Located just off Carlisle Circus, the Op Shop opened two years ago in response to the number of families who have made their homes in the north of the city from overseas. Open five days a week, the shop specialises in quality nearly new clothes for children and babies, and other essential items that families need, from high chairs and cuddly toys, changing mats to packs of nappies.
The shop was the first phase of a joint initiative between the North Belfast Presbytery and PCI’s Council for Mission in Ireland to support migrant families and asylum seekers in the local area. The second phase has been the start-up of a drop in centre called the International Meeting Point, which meets in the former church hall behind the shop. The first IMP, which is on the Lisburn Road in South Belfast, has welcomed and supported those who have made their home in the city for over a decade.
Speaking during his visit, Dr Bruce said, “When I was appointed Secretary to PCI’s old Board of Mission in Ireland in 2007, we recognised there was a need to support the many people who were making a new life in Belfast from overseas and needed a place that was capable of meeting not only their practical needs, but a safe space where they could drop in for a friendly chat and prayerful support if requested. In 2009 this initiative became the International Meeting Point and it is lovely to see two centres and work to come that can now meet both their practical and spiritual needs.
Dr Bruce continued, “I was at the official opening of the Op Shop in 2019 and I often hear stories and get updates from my wife Zoë, who volunteers in the shop, but to sit down with the volunteers, see the progress for myself, especially the support given through the International Meeting Point was really uplifting.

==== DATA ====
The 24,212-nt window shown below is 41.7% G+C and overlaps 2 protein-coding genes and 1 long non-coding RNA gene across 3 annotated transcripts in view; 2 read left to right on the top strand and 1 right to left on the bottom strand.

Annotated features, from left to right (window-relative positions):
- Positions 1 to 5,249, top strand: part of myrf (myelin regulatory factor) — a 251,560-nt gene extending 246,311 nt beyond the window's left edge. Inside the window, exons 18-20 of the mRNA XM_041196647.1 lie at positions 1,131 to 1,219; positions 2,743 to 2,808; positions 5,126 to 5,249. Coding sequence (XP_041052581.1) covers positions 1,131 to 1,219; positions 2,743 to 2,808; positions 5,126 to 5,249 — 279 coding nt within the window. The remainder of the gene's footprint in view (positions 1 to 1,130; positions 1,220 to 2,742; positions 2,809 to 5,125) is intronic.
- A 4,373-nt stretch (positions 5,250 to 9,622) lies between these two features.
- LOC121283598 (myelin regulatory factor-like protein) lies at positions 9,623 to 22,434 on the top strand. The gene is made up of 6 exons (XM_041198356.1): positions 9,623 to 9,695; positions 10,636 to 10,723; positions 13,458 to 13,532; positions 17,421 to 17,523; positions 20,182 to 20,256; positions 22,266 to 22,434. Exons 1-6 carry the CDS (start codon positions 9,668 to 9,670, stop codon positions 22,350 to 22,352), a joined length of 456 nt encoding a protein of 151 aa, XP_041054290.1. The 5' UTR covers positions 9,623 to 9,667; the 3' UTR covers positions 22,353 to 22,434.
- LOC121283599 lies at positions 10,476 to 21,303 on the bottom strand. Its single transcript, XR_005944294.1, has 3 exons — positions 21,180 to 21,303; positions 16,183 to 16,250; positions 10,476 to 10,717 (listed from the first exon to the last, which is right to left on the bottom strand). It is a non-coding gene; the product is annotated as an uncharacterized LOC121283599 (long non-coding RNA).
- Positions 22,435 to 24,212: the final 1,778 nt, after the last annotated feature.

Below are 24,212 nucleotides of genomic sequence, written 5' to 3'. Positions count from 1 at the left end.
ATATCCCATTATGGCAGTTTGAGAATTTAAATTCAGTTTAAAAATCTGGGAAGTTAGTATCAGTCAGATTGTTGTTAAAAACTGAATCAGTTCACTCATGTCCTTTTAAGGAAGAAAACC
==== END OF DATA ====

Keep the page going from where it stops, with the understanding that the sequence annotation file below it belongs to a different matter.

“As a Church we have a long tradition of compassionate involvement in the welfare of the city and its people and the Op Shop and IMP are great practical examples of the outworking of the Gospel of Jesus Christ in action and the fulfilment of part of the greatest commandment, which is to love our neighbours. This work doesn’t happen by accident and I want to express my thanks publically to everyone involved for the blessing that they are to the local community.”
Talking about his Presbytery tour, Dr Bruce said that they are primarily about encouraging the local church and for Moderators to get ‘out and about’, seeing first-hand the work that congregations are doing in the community on the ground. “They are very much pastoral visits and I wanted to encourage the Church this week and acknowledge the work that they are doing in the name of our Lord Jesus Christ. It was also great to call into Carlisle House, PCI’s residential substance misuse treatment centre, which is adjacent to the IMP, to see the work that they do. We also had an opportunity to spend time at Thompson House, which provides supported housing to ex-offenders in the north of the city.”
Keith Preston, who leads the IMP teams in south and north of the city, said that 12 local congregations provide volunteers for the Op Shop, including a number who have come to live in the city from Africa and the Middle East. “With the shop premises donated by the Presbytery, which also part funds the shop manager’s role, it just wouldn’t work without that essential local input from the Presbytery.
“The Presbytery has also donated to the project a three bedroom apartment nearby where we have started a Bible study group on a Thursday for believers and non-believers. Along with the shop, it is one of just a number of the initiatives we are running in this part of the city.
“We also have English classes on a Monday in the hall behind the shop, which is a mix of people from Somalia, Eritrea, Iran and Iraq. On Friday we have just restarted our Parent’s and Tot’s group that had to close due to the Covid restrictions. We already have about a dozen children from eight families,” he said.
Keith also explained that they were on the cusp of appointing an assistant project leader who would expand the work of the IMP in the local area. Working alongside West Kirk Presbyterian Church on the Shankill Road, Keith said that the IMP hopes to be part of a church plant on the site, once home to one of PCI’s biggest churches, St Enoch’s Presbyterian which was destroyed by fire in 1985.
Photos (1) at the International Meeting Point North are (left to right) Zoë Bruce and her Moderator husband, IMP project leader Keith Preston, Op Shop Manager Francis Jackson and Peter Burke of West Kirk Presbyterian who supports the work of the drop in (2) the Moderator with Op Shop volunteers (3) Moderator with David Cuthbert, Director of Carlisle House Substance Misuse Centre (4) David Farrow is the Director of Thompson House, the Moderator, and Lindsay Conway, Secretary to the Council for Social Witness.